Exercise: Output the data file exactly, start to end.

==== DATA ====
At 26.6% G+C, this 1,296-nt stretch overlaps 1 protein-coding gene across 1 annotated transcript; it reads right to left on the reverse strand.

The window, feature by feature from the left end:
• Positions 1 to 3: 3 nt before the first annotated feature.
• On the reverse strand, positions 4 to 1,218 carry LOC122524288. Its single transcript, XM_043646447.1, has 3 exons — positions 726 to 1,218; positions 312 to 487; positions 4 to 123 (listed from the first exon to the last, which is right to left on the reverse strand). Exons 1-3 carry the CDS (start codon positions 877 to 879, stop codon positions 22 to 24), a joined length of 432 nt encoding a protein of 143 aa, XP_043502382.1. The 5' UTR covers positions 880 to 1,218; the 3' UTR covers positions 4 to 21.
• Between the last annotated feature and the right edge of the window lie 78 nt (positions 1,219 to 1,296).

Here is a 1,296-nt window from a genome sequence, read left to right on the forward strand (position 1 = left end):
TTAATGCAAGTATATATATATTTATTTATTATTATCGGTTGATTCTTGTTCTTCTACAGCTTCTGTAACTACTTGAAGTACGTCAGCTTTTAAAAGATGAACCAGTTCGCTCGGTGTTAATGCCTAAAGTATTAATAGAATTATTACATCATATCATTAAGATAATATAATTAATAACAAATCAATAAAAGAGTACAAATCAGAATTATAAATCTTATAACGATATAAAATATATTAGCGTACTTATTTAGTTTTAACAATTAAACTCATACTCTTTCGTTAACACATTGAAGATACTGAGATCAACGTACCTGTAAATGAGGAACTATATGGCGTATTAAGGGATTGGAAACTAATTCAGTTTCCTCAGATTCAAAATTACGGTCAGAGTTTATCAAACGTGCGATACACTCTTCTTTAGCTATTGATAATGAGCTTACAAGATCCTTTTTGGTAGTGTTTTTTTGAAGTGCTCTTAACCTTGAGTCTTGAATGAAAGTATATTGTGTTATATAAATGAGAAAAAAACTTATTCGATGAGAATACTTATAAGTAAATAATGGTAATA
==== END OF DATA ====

At 26.6% G+C, this 1,296-nt stretch overlaps 1 protein-coding gene across 1 annotated transcript; it reads right to left on the reverse strand.

The window, feature by feature from the left end:
• Positions 1 to 3: 3 nt before the first annotated feature.
• On the reverse strand, positions 4 to 1,218 carry LOC122524288. Its single transcript, XM_043646447.1, has 3 exons — positions 726 to 1,218; positions 312 to 487; positions 4 to 123 (listed from the first exon to the last, which is right to left on the reverse strand). Exons 1-3 carry the CDS (start codon positions 877 to 879, stop codon positions 22 to 24), a joined length of 432 nt encoding a protein of 143 aa, XP_043502382.1. The 5' UTR covers positions 880 to 1,218; the 3' UTR covers positions 4 to 21.
• Between the last annotated feature and the right edge of the window lie 78 nt (positions 1,219 to 1,296).

Here is a 1,296-nt window from a genome sequence, read left to right on the forward strand (position 1 = left end):
TTAATGCAAGTATATATATATTTATTTATTATTATCGGTTGATTCTTGTTCTTCTACAGCTTCTGTAACTACTTGAAGTACGTCAGCTTTTAAAAGATGAACCAGTTCGCTCGGTGTTAATGCCTAAAGTATTAATAGAATTATTACATCATATCATTAAGATAATATAATTAATAACAAATCAATAAAAGAGTACAAATCAGAATTATAAATCTTATAACGATATAAAATATATTAGCGTACTTATTTAGTTTTAACAATTAAACTCATACTCTTTCGTTAACACATTGAAGATACTGAGATCAACGTACCTGTAAATGAGGAACTATATGGCGTATTAAGGGATTGGAAACTAATTCAGTTTCCTCAGATTCAAAATTACGGTCAGAGTTTATCAAACGTGCGATACACTCTTCTTTAGCTATTGATAATGAGCTTACAAGATCCTTTTTGGTAGTGTTTTTTTGAAGTGCTCTTAACCTTGAGTCTTGAATGAAAGTATATTGTGTTATATAAATGAGAAAAAAACTTATTCGATGAGAATACTTATAAGTAAATAATGGTAATA